The recent regional summit in Kenya aimed to do just that. There, leaders adopted the so-called Nairobi Action Plan, pledging to end future drought emergencies and invest in arid areas to help livestock communities become more resilient.
“Modern pastoralism can make a way of life in a challenging environment sustainable instead of lurching from one emergency to the next,” said Catherine Bragg, the U.N. assistant secretary-general for humanitarian affairs.
Hanson says that for people whose livelihood rests with their livestock, nurturing the growth of a burgeoning market for animal insurance is a vital first step. “The ideal is to insure the entire herd, but that’s really just starting to be possible now,” she said. “People aren’t used to the idea of insurance; there’s a process that has to take place.”
But, as the Nairobi summit stressed, a much bigger problem also needs to be addressed if future famines are to be curbed: the lack of a functioning state in Somalia.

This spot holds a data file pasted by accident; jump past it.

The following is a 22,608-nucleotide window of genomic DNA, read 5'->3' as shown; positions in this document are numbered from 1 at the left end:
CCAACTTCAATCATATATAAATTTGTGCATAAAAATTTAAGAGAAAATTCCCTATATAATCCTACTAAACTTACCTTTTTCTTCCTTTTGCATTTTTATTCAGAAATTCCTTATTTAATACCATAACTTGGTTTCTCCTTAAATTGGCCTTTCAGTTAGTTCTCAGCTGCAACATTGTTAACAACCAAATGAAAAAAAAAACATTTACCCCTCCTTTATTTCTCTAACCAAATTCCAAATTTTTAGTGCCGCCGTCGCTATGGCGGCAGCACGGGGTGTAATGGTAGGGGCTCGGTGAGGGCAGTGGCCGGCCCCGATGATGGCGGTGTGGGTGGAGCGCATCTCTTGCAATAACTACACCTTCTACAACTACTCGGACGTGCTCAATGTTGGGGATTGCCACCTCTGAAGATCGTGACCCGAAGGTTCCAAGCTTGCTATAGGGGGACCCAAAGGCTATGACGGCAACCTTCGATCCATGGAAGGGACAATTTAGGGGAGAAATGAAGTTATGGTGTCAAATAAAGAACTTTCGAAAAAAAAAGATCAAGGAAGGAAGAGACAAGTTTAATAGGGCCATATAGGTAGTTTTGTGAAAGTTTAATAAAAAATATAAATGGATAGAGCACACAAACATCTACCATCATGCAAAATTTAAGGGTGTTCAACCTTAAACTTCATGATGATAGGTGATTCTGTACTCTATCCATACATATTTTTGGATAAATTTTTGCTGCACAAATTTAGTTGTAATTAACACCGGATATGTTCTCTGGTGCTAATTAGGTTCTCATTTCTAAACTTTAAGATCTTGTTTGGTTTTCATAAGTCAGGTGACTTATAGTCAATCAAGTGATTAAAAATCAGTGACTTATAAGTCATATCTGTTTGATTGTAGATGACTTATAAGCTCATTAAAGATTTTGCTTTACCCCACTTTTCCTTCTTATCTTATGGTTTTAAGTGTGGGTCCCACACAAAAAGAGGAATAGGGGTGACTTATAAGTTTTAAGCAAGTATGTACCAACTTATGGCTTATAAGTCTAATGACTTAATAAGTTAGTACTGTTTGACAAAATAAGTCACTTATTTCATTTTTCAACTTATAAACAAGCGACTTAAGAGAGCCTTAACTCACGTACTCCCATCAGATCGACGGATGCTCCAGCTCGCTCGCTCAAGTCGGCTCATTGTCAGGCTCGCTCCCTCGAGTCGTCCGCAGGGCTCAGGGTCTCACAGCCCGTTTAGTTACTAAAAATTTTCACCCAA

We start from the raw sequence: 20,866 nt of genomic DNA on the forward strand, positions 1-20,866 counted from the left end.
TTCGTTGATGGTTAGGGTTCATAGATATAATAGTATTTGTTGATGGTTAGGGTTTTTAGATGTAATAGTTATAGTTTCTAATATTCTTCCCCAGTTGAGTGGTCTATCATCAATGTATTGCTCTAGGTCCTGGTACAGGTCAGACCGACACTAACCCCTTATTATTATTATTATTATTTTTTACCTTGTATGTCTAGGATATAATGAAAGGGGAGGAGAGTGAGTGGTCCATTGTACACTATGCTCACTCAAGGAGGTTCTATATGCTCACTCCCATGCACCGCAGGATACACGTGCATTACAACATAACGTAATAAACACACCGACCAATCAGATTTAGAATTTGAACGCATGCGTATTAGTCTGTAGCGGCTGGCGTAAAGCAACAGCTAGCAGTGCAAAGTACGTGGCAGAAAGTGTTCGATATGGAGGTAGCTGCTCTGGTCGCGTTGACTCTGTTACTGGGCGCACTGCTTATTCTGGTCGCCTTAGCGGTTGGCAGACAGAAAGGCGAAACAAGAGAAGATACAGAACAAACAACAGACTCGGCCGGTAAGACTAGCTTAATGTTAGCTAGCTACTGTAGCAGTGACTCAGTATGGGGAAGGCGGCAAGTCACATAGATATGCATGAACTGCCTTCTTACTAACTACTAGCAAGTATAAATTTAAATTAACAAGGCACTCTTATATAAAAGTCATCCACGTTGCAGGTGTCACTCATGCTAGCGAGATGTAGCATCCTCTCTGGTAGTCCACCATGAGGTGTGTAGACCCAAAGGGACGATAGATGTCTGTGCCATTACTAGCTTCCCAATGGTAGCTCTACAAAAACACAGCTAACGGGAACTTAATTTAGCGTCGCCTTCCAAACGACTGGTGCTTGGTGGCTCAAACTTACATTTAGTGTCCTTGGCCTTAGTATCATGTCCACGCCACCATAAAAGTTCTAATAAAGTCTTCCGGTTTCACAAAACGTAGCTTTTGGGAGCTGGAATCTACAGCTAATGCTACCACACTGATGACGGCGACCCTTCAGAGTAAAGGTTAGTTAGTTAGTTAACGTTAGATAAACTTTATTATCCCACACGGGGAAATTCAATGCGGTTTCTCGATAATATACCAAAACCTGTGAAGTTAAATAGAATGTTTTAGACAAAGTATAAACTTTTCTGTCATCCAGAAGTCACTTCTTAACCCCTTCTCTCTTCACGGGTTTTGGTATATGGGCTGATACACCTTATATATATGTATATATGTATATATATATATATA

If the Kenyans living near the Somali border can secure a safer future through something as simple as livestock insurance, solutions for the Somalis in refugee camps are far more complicated.
Emaciated, destitute Somalis continue to stream into Dadaab each day, while most of the original residents remain “in the overcrowded refugee camps, and only a few get third-country settlement options,” Mwape said.
Indeed, in 2011, despite the Horn of Africa famine bringing renewed worldwide attention to the region and its sundry challenges, less than 1,500 Somalis have been granted residency in a third country — roughly the same number that keeps coming to Kenya each day in search of food and survival.
About the Author
Patrick Corcoran is a freelance writer in Washington, D.C.